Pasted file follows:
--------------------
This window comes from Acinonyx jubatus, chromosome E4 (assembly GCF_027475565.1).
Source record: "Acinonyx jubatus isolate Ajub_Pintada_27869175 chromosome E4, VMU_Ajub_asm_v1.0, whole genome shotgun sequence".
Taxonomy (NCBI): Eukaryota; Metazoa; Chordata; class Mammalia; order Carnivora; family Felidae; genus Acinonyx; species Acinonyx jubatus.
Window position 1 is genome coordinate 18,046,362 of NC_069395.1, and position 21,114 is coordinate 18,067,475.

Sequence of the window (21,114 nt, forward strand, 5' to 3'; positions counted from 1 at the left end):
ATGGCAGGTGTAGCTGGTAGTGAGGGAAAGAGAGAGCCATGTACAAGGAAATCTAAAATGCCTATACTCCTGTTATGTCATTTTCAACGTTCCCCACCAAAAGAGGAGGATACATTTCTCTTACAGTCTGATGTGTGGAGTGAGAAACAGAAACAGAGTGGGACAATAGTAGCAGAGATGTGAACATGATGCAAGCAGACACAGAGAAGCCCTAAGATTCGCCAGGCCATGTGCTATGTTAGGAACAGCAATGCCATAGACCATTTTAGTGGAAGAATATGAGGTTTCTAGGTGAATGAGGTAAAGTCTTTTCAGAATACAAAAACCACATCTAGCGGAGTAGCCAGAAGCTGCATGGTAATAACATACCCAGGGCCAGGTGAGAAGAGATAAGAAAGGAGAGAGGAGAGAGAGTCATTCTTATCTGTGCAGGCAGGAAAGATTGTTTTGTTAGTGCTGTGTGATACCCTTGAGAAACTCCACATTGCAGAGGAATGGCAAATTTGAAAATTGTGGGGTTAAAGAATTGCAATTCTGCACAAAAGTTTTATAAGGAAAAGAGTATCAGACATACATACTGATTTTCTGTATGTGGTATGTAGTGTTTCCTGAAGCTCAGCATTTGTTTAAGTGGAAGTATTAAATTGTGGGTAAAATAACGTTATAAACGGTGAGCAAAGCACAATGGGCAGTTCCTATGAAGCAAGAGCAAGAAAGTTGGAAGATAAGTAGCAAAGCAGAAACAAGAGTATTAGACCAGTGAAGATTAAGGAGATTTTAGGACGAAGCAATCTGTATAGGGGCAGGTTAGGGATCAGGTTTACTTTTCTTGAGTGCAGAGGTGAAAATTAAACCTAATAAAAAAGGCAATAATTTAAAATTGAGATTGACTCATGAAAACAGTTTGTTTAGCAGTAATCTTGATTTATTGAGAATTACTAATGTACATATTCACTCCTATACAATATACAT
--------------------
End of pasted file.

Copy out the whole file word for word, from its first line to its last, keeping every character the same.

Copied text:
This window comes from Acinonyx jubatus, chromosome E4 (assembly GCF_027475565.1).
Source record: "Acinonyx jubatus isolate Ajub_Pintada_27869175 chromosome E4, VMU_Ajub_asm_v1.0, whole genome shotgun sequence".
Taxonomy (NCBI): Eukaryota; Metazoa; Chordata; class Mammalia; order Carnivora; family Felidae; genus Acinonyx; species Acinonyx jubatus.
Window position 1 is genome coordinate 18,046,362 of NC_069395.1, and position 21,114 is coordinate 18,067,475.

Sequence of the window (21,114 nt, forward strand, 5' to 3'; positions counted from 1 at the left end):
ATGGCAGGTGTAGCTGGTAGTGAGGGAAAGAGAGAGCCATGTACAAGGAAATCTAAAATGCCTATACTCCTGTTATGTCATTTTCAACGTTCCCCACCAAAAGAGGAGGATACATTTCTCTTACAGTCTGATGTGTGGAGTGAGAAACAGAAACAGAGTGGGACAATAGTAGCAGAGATGTGAACATGATGCAAGCAGACACAGAGAAGCCCTAAGATTCGCCAGGCCATGTGCTATGTTAGGAACAGCAATGCCATAGACCATTTTAGTGGAAGAATATGAGGTTTCTAGGTGAATGAGGTAAAGTCTTTTCAGAATACAAAAACCACATCTAGCGGAGTAGCCAGAAGCTGCATGGTAATAACATACCCAGGGCCAGGTGAGAAGAGATAAGAAAGGAGAGAGGAGAGAGAGTCATTCTTATCTGTGCAGGCAGGAAAGATTGTTTTGTTAGTGCTGTGTGATACCCTTGAGAAACTCCACATTGCAGAGGAATGGCAAATTTGAAAATTGTGGGGTTAAAGAATTGCAATTCTGCACAAAAGTTTTATAAGGAAAAGAGTATCAGACATACATACTGATTTTCTGTATGTGGTATGTAGTGTTTCCTGAAGCTCAGCATTTGTTTAAGTGGAAGTATTAAATTGTGGGTAAAATAACGTTATAAACGGTGAGCAAAGCACAATGGGCAGTTCCTATGAAGCAAGAGCAAGAAAGTTGGAAGATAAGTAGCAAAGCAGAAACAAGAGTATTAGACCAGTGAAGATTAAGGAGATTTTAGGACGAAGCAATCTGTATAGGGGCAGGTTAGGGATCAGGTTTACTTTTCTTGAGTGCAGAGGTGAAAATTAAACCTAATAAAAAAGGCAATAATTTAAAATTGAGATTGACTCATGAAAACAGTTTGTTTAGCAGTAATCTTGATTTATTGAGAATTACTAATGTACATATTCACTCCTATACAATATACAT